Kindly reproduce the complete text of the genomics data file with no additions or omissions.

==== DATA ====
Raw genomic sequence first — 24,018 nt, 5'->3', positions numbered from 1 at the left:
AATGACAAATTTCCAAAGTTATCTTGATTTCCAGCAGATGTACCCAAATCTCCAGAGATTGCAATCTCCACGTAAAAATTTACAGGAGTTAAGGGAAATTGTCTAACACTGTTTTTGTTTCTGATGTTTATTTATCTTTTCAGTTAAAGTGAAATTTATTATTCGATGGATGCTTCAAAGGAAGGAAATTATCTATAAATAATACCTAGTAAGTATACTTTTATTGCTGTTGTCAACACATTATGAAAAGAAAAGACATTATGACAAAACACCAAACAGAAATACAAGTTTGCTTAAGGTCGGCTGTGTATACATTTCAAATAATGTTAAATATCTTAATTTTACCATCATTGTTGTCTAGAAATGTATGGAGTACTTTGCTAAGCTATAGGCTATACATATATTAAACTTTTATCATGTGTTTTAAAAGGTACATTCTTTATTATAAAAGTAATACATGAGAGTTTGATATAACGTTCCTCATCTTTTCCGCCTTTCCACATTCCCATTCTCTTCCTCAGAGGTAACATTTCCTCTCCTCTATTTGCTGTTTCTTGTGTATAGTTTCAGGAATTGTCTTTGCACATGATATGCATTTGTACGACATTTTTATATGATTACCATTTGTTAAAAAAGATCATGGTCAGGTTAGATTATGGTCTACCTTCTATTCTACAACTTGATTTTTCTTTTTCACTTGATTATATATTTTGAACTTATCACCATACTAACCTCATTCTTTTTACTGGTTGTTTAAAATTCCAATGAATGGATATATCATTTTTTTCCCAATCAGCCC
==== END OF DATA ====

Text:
Raw genomic sequence first — 24,018 nt, 5'->3', positions numbered from 1 at the left:
AATGACAAATTTCCAAAGTTATCTTGATTTCCAGCAGATGTACCCAAATCTCCAGAGATTGCAATCTCCACGTAAAAATTTACAGGAGTTAAGGGAAATTGTCTAACACTGTTTTTGTTTCTGATGTTTATTTATCTTTTCAGTTAAAGTGAAATTTATTATTCGATGGATGCTTCAAAGGAAGGAAATTATCTATAAATAATACCTAGTAAGTATACTTTTATTGCTGTTGTCAACACATTATGAAAAGAAAAGACATTATGACAAAACACCAAACAGAAATACAAGTTTGCTTAAGGTCGGCTGTGTATACATTTCAAATAATGTTAAATATCTTAATTTTACCATCATTGTTGTCTAGAAATGTATGGAGTACTTTGCTAAGCTATAGGCTATACATATATTAAACTTTTATCATGTGTTTTAAAAGGTACATTCTTTATTATAAAAGTAATACATGAGAGTTTGATATAACGTTCCTCATCTTTTCCGCCTTTCCACATTCCCATTCTCTTCCTCAGAGGTAACATTTCCTCTCCTCTATTTGCTGTTTCTTGTGTATAGTTTCAGGAATTGTCTTTGCACATGATATGCATTTGTACGACATTTTTATATGATTACCATTTGTTAAAAAAGATCATGGTCAGGTTAGATTATGGTCTACCTTCTATTCTACAACTTGATTTTTCTTTTTCACTTGATTATATATTTTGAACTTATCACCATACTAACCTCATTCTTTTTACTGGTTGTTTAAAATTCCAATGAATGGATATATCATTTTTTTCCCAATCAGCCC